It’s time to go back full circle … and actually go back nearly to Phase 45 clone. Well, turns out I was more off than I normally like to be on the original pedal 😅. If this picked your interest, keep reading, or as usual just jump to the video and come back for details later.

In this post, besides going (not so) deep into theory, I added the improved schematic, and I also did a simple mod.

## A Bit of Theory

While I got some nice sounding effects previously, I wanted to make it better. Little theory is a dangerous thing as the saying goes, and sometimes we all like living on the edge, right? (I’m sure the saying is about something else but let’s roll with this) I’ll be looking at how JFET behaves in omhic/triode region. This is important because we’re trying to use our JFETs as variable resistors and that’s where we want them to be.

### Ohmic Region

There are three regions of operation of a JFET (I’m just reading this from Wikipedia 😊): breakdown (bad), constant current (amplifiers) and triode/ohmic/linear (which we’ll use).

If we look at a diagram of J109 (a handy one I had opened):

The area highlighted there is where V_{DS} < V_{GS}-V_{P}, In this area the drain current is directly proportional to the drain-to-source voltage and it’s regulated by V_{GS} , (well at least at the straighter part of it it’s linearish). Phew, that was a long sentence.

Less V_{GS}, steeper the line on the graph, less resistance. I’m sure you can see that from the graph 😎. Say we keep V_{GS} around -0.1V, if V_{DS} varies between 0.5 and 1V, I_{D} current varies between 60 and 110mA – exactly like a 8 to 9ohm resistor. If V_{GS} is -0.5V, we have I_{D} between 50 and 80mA, like a 12ish ohm resistor.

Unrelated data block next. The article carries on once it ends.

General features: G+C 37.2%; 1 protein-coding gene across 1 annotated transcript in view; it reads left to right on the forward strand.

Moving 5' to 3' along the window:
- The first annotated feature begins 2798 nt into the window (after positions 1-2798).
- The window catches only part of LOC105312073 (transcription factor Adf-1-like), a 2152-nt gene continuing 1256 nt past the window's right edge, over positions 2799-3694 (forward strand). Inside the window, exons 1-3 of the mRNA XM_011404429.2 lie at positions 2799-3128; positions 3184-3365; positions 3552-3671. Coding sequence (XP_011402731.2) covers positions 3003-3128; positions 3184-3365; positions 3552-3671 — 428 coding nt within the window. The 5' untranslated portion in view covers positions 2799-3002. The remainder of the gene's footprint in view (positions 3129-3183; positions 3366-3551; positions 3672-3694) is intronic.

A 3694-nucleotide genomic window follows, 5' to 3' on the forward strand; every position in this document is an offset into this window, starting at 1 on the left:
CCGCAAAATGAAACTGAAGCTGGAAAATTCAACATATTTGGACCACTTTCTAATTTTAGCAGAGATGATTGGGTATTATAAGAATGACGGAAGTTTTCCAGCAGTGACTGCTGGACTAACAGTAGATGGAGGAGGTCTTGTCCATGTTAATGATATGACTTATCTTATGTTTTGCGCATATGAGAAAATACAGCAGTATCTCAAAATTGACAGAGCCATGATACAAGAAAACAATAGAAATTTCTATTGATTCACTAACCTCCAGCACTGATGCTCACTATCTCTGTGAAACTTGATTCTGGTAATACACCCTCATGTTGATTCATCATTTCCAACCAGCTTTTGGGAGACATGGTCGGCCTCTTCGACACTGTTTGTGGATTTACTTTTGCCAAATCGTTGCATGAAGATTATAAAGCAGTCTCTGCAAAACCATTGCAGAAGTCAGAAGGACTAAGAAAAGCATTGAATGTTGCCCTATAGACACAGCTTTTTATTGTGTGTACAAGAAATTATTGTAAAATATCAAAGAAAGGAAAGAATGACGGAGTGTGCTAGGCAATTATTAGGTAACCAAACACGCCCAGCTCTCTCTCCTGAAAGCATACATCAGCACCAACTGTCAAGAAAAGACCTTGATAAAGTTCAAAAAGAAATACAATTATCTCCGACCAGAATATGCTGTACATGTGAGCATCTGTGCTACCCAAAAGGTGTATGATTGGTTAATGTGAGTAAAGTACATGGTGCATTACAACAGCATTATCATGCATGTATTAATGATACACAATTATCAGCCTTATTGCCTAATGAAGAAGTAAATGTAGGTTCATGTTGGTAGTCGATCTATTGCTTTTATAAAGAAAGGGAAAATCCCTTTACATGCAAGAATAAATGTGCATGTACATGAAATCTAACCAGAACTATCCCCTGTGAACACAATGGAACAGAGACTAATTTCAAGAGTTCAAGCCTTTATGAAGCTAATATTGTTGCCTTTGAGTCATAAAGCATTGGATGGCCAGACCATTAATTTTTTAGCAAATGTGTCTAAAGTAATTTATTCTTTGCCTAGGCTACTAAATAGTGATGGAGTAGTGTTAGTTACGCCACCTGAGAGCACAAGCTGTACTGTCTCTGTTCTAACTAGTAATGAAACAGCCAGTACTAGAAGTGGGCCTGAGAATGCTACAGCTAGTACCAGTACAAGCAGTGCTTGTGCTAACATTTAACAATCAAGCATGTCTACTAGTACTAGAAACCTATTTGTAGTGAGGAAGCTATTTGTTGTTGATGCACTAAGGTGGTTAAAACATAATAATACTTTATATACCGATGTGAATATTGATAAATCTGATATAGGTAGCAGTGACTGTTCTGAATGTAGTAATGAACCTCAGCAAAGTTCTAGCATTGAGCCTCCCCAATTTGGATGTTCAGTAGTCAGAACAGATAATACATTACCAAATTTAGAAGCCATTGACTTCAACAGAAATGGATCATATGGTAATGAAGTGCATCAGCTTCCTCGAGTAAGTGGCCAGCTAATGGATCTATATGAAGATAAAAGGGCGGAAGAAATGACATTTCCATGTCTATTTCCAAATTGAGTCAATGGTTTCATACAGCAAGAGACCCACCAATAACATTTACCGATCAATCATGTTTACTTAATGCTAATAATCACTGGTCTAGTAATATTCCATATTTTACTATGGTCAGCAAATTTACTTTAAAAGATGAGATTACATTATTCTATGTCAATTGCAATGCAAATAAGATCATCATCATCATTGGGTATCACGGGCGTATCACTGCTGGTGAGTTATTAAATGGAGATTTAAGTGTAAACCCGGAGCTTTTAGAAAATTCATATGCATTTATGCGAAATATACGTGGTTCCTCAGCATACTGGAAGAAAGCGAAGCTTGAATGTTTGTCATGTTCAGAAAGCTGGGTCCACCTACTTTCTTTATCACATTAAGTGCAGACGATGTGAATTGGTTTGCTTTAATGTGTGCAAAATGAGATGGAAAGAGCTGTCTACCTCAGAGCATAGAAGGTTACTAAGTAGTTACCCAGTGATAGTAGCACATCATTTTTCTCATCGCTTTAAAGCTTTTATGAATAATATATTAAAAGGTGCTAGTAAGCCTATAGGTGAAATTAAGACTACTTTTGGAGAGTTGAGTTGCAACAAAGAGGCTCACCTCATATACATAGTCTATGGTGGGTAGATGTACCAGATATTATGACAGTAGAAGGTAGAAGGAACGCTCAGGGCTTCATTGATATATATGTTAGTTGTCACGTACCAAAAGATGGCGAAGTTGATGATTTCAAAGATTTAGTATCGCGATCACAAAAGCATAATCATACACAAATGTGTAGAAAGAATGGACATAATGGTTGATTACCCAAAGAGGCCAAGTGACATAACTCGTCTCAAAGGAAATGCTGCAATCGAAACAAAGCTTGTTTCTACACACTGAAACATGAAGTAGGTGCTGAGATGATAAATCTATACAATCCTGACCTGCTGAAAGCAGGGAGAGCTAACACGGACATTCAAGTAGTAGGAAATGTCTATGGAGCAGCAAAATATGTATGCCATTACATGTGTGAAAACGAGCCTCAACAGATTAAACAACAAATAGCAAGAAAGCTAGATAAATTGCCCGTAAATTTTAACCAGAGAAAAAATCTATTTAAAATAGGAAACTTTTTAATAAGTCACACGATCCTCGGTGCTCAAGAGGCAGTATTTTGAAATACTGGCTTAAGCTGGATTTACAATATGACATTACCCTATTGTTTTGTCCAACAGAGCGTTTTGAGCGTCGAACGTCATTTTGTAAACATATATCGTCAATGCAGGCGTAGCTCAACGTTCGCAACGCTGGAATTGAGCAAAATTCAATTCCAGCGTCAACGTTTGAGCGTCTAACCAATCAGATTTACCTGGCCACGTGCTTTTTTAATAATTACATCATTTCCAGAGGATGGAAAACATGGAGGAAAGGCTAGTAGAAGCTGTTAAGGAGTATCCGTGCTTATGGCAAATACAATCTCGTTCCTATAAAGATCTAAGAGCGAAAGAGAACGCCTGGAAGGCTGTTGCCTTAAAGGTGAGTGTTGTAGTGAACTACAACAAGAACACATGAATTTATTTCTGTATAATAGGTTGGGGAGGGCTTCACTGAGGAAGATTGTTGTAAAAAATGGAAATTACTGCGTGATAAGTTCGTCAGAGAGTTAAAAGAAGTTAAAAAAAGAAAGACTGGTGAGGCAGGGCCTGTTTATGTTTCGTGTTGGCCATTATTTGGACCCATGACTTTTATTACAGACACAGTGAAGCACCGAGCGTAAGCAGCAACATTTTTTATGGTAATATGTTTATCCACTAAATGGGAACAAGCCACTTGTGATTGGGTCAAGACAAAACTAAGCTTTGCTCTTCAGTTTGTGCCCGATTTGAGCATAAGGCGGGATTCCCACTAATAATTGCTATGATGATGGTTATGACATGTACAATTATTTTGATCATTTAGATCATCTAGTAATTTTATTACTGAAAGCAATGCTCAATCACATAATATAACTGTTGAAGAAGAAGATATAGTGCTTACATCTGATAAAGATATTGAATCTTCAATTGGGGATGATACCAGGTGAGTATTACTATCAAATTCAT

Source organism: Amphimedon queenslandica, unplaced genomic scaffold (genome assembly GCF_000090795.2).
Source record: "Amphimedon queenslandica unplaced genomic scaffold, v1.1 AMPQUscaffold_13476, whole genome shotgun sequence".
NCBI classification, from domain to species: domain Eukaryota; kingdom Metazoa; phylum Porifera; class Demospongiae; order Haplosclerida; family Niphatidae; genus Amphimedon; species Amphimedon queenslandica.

J109 is not a great example, but if we keep V_{DS} very low we can control resistance better. Since obviously I can’t really read the graph that easily and figure out resistance, let’s see some formulas.

### JFET Resistance

Some relevant formulas for calculating resistance:

I used various sources for these (mostly this). Make sure to use absolute values for V_{GS} and V_{GS(off)}. We start with formula for drain current in this region, transform it to get our resistance and if V_{DS} is very small we get that final simplified formula.

With this, since we measured our JFET parameters we can plot a resistance graph against V_{GS}:

r_{ds} is on y-axis and it’s a function of V_{GS} on x-axis. Or you can see it directly on desmos site. These are 6 pairs I tried out in the last post. I just shifted graph’s x-axis so they are all close together otherwise they wouldn’t fit on the image.

How to read this graph? Well, for the pair 1, the red graph shows that if V_{GS} varies from -1.3V to nearly -1.39V for example, the resistance goes from 1K to 9Kohm. The point of all these graphs being, the resistance change is non-linear close to V_{P}, and it shoots up pretty quickly.

Addition of 24Kohm resistor in Phase 90 in parallel helps limit the resistance (note that J113 & BF256B have different pinout).

But it does not change the response that much (I zoomed it in here because the max resistance is 24K). You can play with the graph here.